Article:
Tales of Uyghurs who disappeared in Xinjiang

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ANI special feature

THE US Holocaust Memorial Museum in Washington has recorded the tales of several Uyghur living in exile after fleeing Chinese state-sponsored persecution in Western China province of Xinjiang. The horrifying tales of oppression told by those who were lucky to escape are enough to bring humanity to shame.

The Turkic Muslim group, which makes up around 45 per cent of Xinjiang’s population, has long accused China’s authorities of cultural, religious and economic discrimination. Rushan Abbas, an Uyghur American activist, has disclosed the inhumane treatment meted out to Uyghurs in Xinjiang, saying that women are subjected to mental and physical torture, and are given unknown injections and medications. “My only sister became the victim for my activism here in America [that I undertook] as an American citizen,” said Abbas. “These two women got picked up on the same day as the Chinese government’s way of sending me a loud and clear message to try to pressure me to be silent.”

Abbas and her family are Uyghurs, a Turkic Muslim ethnic minority who mostly live in the western China province. The Chinese government for decades has tried to forcefully assimilate Uyghurs by force into the country’s majority Han cultural identity.

Rushan Abbas, Executive Director, Campaign for Uyghurs

Another victim of Chinese oppression is 37-year-old Bahram Sintash.

Sintash a content producer at US-based Radio Free Asia has been searching for his 70-year-old father for around three years.

His father, Qurban Mamut is a well-known Uyghur journalist and was detained by the Chinese government a couple of months after returning home from a visit with his son in the United States. “I don’t know where exactly–he disappeared. I would sell my house to get my father back but this is different. He’s kidnapped by a very powerful government and they don’t need money,” Sintash said.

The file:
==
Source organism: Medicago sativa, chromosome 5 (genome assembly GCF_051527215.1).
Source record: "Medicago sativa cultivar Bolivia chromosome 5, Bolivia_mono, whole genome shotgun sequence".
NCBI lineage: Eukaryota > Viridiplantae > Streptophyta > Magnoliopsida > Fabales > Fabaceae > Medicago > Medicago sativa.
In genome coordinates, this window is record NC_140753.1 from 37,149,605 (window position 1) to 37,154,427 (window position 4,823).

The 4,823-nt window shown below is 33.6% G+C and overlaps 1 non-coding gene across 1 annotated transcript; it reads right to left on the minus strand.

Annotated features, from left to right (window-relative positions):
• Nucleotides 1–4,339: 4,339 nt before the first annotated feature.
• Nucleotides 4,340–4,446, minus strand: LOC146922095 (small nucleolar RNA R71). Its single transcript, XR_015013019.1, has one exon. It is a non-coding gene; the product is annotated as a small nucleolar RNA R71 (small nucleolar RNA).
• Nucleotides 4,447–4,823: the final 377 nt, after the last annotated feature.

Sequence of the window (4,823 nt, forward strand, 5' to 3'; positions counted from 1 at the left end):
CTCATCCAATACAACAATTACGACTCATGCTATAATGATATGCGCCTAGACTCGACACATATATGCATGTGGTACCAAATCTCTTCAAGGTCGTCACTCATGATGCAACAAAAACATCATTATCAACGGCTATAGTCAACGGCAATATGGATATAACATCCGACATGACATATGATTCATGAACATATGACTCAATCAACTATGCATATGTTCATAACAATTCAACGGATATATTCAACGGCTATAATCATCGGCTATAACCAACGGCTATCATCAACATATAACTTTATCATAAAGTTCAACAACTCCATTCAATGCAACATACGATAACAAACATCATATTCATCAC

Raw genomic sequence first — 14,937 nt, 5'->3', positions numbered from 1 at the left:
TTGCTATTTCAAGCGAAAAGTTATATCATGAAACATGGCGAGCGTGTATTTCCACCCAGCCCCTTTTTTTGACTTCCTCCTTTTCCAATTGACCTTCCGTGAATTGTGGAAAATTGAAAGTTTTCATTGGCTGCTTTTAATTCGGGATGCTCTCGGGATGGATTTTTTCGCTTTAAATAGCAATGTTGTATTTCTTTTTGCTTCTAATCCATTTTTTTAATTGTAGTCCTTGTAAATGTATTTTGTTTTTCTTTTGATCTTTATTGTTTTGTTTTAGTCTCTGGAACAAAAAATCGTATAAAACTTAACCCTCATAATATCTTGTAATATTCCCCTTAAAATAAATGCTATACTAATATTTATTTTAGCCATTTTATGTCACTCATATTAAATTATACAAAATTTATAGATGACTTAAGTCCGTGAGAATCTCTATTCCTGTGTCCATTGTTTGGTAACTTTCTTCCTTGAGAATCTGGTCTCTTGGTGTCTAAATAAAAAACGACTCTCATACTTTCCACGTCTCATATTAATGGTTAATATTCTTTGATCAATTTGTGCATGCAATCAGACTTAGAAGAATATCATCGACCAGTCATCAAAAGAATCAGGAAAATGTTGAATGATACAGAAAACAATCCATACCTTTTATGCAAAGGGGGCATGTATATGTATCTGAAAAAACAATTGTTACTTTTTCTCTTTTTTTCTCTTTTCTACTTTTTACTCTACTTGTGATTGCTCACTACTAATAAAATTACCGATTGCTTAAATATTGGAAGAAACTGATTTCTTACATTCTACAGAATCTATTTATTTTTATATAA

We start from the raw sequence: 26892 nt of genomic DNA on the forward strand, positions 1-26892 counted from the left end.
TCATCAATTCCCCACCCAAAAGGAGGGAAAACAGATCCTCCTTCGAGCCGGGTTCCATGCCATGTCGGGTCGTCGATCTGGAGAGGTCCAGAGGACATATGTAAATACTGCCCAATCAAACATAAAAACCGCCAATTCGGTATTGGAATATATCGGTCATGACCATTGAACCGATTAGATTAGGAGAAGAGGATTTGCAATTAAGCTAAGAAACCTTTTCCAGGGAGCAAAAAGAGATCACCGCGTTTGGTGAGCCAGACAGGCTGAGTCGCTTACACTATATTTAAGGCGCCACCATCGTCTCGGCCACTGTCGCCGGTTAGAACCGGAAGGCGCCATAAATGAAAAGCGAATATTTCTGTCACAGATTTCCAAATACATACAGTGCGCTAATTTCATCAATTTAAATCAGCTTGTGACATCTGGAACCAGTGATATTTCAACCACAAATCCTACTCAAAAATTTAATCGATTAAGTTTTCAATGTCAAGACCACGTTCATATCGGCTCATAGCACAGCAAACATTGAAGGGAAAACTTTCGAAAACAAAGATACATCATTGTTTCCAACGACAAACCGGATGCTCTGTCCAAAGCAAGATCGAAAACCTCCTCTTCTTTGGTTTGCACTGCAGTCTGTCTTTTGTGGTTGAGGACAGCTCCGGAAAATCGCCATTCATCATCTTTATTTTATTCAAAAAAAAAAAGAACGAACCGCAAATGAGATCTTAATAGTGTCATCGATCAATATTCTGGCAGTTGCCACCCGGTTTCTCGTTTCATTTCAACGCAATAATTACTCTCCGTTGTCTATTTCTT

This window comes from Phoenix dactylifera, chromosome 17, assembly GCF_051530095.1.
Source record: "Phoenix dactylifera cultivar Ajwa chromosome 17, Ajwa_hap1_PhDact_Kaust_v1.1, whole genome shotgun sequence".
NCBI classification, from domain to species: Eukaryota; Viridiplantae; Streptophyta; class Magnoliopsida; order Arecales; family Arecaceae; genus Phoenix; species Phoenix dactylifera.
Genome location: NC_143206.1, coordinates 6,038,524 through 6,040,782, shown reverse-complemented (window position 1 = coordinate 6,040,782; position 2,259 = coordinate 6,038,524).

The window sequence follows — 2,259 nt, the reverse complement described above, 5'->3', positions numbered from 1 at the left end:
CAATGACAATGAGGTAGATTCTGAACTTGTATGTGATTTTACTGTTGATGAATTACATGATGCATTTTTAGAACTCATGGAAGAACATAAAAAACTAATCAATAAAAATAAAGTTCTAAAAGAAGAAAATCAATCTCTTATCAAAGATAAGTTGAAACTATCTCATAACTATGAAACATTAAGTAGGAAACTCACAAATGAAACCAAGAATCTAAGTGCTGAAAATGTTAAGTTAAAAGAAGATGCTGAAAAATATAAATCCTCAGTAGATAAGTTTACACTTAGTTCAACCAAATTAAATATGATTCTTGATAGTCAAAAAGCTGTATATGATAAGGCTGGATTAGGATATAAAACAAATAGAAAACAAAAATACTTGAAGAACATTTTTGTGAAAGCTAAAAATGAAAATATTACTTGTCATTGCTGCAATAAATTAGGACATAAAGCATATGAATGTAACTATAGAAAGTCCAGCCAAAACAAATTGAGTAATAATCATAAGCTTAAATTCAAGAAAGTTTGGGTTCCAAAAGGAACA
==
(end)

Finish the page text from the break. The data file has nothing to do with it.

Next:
Sintash never thought he would become an activist. In 2009, he attended a protest in Washington, DC, in response to the Chinese government’s violent reaction to Uyghurs protesting persecution in Xinjiang. While voicing his dissent in DC, Sintash held the East Turkestan flag, which represents a movement seeking Xinjiang’s independence from China. “[Later that year] the police came to my parents’ home and told them that they had a picture of me holding up the flag and attending protests,” said Sintash. “They told my parents to tell me never to attend any political things. They threatened my family members to control me.”

Besides Sintash, there is Mamatjan Juma whose life drastically changed after 2016. Juma used to stay in regular touch with his family in Xinjiang. That changed four years back when the Chinese government started sending Uyghurs to detention centres and monitoring their everyday lives. “My parents all of a sudden said, ‘Don’t talk to your brothers anymore,'” said Juma. “‘Just talk to us and we’ll send your greetings to them.'”

“Later on, I realized that two of my brothers were taken away by the government in May 2017 and my parents didn’t and couldn’t tell me that,” he added. “They censored themselves because we knew that we could not ask certain questions unless it was about their daily lives.”

A collage of missing Uighurs in Xinjiang. #MetooUyghur campaign image circulate on social media (GlobalVoices)

“He is a very intelligent and a very principled person. I heard from a mutual friend that both my brothers were tortured the first time they were detained. My other brother, Abdukadir, was almost beaten to death. They never told me this because it could be seen as sensitive information and classified as a state secret. Of course, it’s a state secret because the Chinese government is torturing people,” said Juma.

There are several other tales that speak about the horrors being faced by Uyghurs in the Xinjiang region. Classified documents known as the China Cables, accessed last year by the International Consortium of Investigative Journalists, threw light on how the Chinese government uses technology to control Uyghur Muslims worldwide.

However, China regularly denies such mistreatment and says the camps provide “vocational training.” People in the internment camps have said they are subjected to forced political indoctrination, torture, beatings and denial of food and medicine, besides being prohibited from practising their religion or speaking their language.

East Turkistan Govt

The East Turkistan Government-in-Exile has urged the International Criminal Court (ICC) to support a complaint against China and recognise atrocities committed by Beijing against Turkic people in Occupied East Turkistan as “genocide”.